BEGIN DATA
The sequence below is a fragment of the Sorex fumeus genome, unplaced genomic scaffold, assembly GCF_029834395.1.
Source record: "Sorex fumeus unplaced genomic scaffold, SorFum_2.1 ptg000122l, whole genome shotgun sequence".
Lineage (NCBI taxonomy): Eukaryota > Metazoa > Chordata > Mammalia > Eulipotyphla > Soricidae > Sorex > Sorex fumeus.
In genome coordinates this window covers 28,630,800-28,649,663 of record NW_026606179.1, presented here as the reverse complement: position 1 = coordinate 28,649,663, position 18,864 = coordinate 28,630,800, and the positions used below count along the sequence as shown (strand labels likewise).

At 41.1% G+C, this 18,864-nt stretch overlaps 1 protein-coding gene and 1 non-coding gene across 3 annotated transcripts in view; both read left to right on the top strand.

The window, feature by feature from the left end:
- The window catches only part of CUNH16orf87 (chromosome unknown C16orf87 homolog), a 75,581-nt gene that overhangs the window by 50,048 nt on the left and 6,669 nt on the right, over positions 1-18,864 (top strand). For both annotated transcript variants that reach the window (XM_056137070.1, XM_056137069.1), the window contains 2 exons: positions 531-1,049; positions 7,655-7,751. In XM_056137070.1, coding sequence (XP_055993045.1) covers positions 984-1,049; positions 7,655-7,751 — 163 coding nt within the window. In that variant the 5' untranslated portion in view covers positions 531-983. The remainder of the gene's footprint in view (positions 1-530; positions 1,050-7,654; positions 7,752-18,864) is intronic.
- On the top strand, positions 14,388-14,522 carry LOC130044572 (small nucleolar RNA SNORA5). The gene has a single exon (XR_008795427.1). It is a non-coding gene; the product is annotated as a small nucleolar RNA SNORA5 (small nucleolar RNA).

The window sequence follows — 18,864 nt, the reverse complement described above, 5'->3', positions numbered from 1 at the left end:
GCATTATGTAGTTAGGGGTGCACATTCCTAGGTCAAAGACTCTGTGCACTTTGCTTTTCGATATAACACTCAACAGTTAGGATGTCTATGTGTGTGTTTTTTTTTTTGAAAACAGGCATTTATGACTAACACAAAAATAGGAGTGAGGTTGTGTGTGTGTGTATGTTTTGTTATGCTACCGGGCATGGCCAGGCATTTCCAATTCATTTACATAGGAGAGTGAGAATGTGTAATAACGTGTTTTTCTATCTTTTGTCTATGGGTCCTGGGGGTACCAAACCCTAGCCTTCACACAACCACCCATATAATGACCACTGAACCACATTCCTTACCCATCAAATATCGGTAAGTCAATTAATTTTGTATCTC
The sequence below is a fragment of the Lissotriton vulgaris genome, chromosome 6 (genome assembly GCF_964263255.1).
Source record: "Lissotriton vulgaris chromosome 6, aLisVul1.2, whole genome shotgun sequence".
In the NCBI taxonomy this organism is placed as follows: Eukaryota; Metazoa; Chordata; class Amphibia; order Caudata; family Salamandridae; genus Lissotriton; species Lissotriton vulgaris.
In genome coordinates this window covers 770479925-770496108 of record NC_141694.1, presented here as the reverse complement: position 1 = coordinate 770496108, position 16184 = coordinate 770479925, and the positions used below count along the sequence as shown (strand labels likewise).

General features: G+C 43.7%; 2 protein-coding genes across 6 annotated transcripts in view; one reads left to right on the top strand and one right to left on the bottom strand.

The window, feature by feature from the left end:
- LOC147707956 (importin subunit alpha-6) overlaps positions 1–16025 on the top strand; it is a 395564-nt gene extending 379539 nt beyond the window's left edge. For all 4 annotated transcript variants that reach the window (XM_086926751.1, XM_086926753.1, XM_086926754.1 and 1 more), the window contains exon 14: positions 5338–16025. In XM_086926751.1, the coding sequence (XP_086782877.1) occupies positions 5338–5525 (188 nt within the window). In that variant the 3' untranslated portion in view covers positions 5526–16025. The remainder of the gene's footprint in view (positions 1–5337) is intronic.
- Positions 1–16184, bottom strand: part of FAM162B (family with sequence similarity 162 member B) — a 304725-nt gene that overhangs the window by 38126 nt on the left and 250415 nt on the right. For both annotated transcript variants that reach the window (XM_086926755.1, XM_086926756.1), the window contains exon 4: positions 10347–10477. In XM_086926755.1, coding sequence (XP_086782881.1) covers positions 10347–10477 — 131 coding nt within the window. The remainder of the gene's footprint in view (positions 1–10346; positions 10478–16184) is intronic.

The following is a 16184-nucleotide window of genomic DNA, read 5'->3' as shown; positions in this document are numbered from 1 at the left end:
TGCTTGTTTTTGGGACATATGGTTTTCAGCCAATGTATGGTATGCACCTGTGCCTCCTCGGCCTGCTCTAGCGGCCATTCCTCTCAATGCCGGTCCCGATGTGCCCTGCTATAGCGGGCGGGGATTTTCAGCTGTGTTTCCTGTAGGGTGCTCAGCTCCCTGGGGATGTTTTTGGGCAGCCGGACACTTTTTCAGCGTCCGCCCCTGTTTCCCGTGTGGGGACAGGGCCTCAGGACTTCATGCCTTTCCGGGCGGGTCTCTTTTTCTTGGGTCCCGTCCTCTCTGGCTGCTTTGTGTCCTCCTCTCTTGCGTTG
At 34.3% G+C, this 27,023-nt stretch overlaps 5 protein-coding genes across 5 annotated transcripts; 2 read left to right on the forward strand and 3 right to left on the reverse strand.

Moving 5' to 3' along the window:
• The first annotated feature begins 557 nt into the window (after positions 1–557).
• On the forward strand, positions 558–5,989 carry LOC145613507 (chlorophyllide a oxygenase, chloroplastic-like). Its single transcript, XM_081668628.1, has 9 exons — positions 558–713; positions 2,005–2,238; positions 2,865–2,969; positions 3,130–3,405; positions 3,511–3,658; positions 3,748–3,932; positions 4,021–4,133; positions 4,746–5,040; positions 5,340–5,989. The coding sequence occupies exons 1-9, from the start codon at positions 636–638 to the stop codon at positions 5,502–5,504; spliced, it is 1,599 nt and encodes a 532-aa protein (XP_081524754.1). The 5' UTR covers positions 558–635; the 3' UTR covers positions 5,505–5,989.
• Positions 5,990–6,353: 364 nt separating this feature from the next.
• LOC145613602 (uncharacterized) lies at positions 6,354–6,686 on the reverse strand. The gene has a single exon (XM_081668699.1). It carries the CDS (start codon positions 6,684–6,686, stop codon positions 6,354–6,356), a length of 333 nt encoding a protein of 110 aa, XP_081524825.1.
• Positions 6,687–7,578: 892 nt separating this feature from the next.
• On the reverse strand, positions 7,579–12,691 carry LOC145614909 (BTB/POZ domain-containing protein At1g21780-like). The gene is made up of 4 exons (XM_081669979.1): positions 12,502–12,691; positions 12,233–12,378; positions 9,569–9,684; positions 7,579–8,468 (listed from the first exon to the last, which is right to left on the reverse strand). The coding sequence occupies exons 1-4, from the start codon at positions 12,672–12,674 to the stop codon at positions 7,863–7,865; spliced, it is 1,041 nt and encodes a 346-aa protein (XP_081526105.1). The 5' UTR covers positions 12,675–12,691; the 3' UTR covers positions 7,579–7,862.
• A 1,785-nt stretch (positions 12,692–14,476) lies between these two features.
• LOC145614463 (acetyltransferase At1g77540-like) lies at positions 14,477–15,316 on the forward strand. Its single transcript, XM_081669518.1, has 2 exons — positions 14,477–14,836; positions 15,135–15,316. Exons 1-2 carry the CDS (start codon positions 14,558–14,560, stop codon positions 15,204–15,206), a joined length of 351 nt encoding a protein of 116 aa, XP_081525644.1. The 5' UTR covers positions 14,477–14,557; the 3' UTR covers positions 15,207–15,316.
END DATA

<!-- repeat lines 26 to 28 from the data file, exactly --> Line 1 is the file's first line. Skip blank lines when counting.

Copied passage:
• LOC145613602 (uncharacterized) lies at positions 6,354–6,686 on the reverse strand. The gene has a single exon (XM_081668699.1). It carries the CDS (start codon positions 6,684–6,686, stop codon positions 6,354–6,356), a length of 333 nt encoding a protein of 110 aa, XP_081524825.1.
• Positions 6,687–7,578: 892 nt separating this feature from the next.
• On the reverse strand, positions 7,579–12,691 carry LOC145614909 (BTB/POZ domain-containing protein At1g21780-like). The gene is made up of 4 exons (XM_081669979.1): positions 12,502–12,691; positions 12,233–12,378; positions 9,569–9,684; positions 7,579–8,468 (listed from the first exon to the last, which is right to left on the reverse strand). The coding sequence occupies exons 1-4, from the start codon at positions 12,672–12,674 to the stop codon at positions 7,863–7,865; spliced, it is 1,041 nt and encodes a 346-aa protein (XP_081526105.1). The 5' UTR covers positions 12,675–12,691; the 3' UTR covers positions 7,579–7,862.